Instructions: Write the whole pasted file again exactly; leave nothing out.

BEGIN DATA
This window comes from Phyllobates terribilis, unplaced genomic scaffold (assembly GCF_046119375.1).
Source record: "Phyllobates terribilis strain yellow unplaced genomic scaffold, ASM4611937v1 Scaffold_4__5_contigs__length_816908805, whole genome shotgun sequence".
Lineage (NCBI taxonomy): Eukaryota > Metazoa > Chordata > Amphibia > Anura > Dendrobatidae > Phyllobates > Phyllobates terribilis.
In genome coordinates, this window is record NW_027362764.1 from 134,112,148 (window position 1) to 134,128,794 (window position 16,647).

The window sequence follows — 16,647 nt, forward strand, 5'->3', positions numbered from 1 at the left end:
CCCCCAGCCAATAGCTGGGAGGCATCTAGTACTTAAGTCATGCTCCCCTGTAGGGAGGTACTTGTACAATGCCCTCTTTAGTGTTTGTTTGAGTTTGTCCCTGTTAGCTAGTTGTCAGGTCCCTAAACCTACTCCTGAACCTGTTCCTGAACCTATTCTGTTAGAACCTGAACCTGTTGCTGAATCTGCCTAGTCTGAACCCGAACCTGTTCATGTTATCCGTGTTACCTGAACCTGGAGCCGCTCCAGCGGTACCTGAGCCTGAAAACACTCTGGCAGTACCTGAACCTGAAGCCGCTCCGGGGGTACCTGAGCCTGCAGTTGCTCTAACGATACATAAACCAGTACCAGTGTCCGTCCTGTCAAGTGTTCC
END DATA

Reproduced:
This window comes from Phyllobates terribilis, unplaced genomic scaffold (assembly GCF_046119375.1).
Source record: "Phyllobates terribilis strain yellow unplaced genomic scaffold, ASM4611937v1 Scaffold_4__5_contigs__length_816908805, whole genome shotgun sequence".
Lineage (NCBI taxonomy): Eukaryota > Metazoa > Chordata > Amphibia > Anura > Dendrobatidae > Phyllobates > Phyllobates terribilis.
In genome coordinates, this window is record NW_027362764.1 from 134,112,148 (window position 1) to 134,128,794 (window position 16,647).

The window sequence follows — 16,647 nt, forward strand, 5'->3', positions numbered from 1 at the left end:
CCCCCAGCCAATAGCTGGGAGGCATCTAGTACTTAAGTCATGCTCCCCTGTAGGGAGGTACTTGTACAATGCCCTCTTTAGTGTTTGTTTGAGTTTGTCCCTGTTAGCTAGTTGTCAGGTCCCTAAACCTACTCCTGAACCTGTTCCTGAACCTATTCTGTTAGAACCTGAACCTGTTGCTGAATCTGCCTAGTCTGAACCCGAACCTGTTCATGTTATCCGTGTTACCTGAACCTGGAGCCGCTCCAGCGGTACCTGAGCCTGAAAACACTCTGGCAGTACCTGAACCTGAAGCCGCTCCGGGGGTACCTGAGCCTGCAGTTGCTCTAACGATACATAAACCAGTACCAGTGTCCGTCCTGTCAAGTGTTCC